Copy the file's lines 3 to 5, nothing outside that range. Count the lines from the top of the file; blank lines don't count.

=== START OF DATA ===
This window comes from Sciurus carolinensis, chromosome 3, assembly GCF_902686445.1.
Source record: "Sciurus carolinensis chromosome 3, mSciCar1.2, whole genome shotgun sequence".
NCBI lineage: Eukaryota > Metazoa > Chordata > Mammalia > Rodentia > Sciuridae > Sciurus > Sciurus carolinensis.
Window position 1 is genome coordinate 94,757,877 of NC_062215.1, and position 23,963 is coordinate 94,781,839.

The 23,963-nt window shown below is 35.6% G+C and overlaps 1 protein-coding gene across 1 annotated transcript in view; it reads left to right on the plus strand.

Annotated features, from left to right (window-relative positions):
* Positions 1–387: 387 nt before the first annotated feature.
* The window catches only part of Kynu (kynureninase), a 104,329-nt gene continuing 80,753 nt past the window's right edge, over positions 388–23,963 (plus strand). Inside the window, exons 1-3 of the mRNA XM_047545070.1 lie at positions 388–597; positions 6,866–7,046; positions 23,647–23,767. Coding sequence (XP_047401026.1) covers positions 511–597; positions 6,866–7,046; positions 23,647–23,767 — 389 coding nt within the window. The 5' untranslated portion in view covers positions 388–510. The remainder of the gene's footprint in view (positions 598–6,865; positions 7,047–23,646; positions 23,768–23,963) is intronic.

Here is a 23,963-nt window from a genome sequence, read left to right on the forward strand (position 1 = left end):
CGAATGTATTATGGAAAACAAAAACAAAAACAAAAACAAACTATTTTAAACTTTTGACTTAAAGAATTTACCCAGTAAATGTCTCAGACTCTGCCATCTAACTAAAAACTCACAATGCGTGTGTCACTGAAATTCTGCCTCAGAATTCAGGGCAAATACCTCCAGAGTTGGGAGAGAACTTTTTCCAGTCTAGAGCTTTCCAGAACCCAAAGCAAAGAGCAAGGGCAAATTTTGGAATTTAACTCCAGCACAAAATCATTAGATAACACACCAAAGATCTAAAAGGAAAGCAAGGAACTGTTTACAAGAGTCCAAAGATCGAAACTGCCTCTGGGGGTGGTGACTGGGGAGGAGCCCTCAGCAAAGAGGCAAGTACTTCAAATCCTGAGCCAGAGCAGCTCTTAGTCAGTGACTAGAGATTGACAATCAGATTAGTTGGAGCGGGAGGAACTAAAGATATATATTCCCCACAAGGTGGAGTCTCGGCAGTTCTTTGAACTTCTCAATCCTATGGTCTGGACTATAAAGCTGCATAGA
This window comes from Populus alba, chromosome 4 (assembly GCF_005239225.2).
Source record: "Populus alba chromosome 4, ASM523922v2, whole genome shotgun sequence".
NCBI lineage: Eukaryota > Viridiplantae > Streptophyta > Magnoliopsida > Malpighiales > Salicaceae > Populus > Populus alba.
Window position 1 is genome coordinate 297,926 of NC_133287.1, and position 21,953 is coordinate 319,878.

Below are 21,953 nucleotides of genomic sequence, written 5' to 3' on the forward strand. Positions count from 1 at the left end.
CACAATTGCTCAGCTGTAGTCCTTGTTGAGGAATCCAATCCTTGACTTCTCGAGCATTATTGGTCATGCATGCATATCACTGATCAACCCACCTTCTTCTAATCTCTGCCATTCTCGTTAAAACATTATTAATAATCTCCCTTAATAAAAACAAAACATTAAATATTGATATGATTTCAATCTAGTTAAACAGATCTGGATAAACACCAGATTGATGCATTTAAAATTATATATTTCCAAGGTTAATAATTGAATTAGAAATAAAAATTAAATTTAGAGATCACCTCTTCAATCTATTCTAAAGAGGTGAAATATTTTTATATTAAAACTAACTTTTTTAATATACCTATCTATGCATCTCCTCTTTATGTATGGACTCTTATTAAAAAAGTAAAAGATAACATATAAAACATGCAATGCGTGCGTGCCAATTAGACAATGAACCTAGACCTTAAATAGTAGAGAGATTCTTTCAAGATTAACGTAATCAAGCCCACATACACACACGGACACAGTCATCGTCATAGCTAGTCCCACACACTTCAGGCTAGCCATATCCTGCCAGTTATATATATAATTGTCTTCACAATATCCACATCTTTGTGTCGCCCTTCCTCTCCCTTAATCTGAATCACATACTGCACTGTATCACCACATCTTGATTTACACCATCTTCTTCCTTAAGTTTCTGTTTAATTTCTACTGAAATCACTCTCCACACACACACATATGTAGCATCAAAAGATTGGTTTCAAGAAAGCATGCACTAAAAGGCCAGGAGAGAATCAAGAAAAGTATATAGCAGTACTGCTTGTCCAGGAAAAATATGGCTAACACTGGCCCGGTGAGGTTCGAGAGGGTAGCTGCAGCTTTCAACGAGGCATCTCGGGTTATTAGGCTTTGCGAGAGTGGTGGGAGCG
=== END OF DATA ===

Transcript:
NCBI lineage: Eukaryota > Metazoa > Chordata > Mammalia > Rodentia > Sciuridae > Sciurus > Sciurus carolinensis.
Window position 1 is genome coordinate 94,757,877 of NC_062215.1, and position 23,963 is coordinate 94,781,839.

The 23,963-nt window shown below is 35.6% G+C and overlaps 1 protein-coding gene across 1 annotated transcript in view; it reads left to right on the plus strand.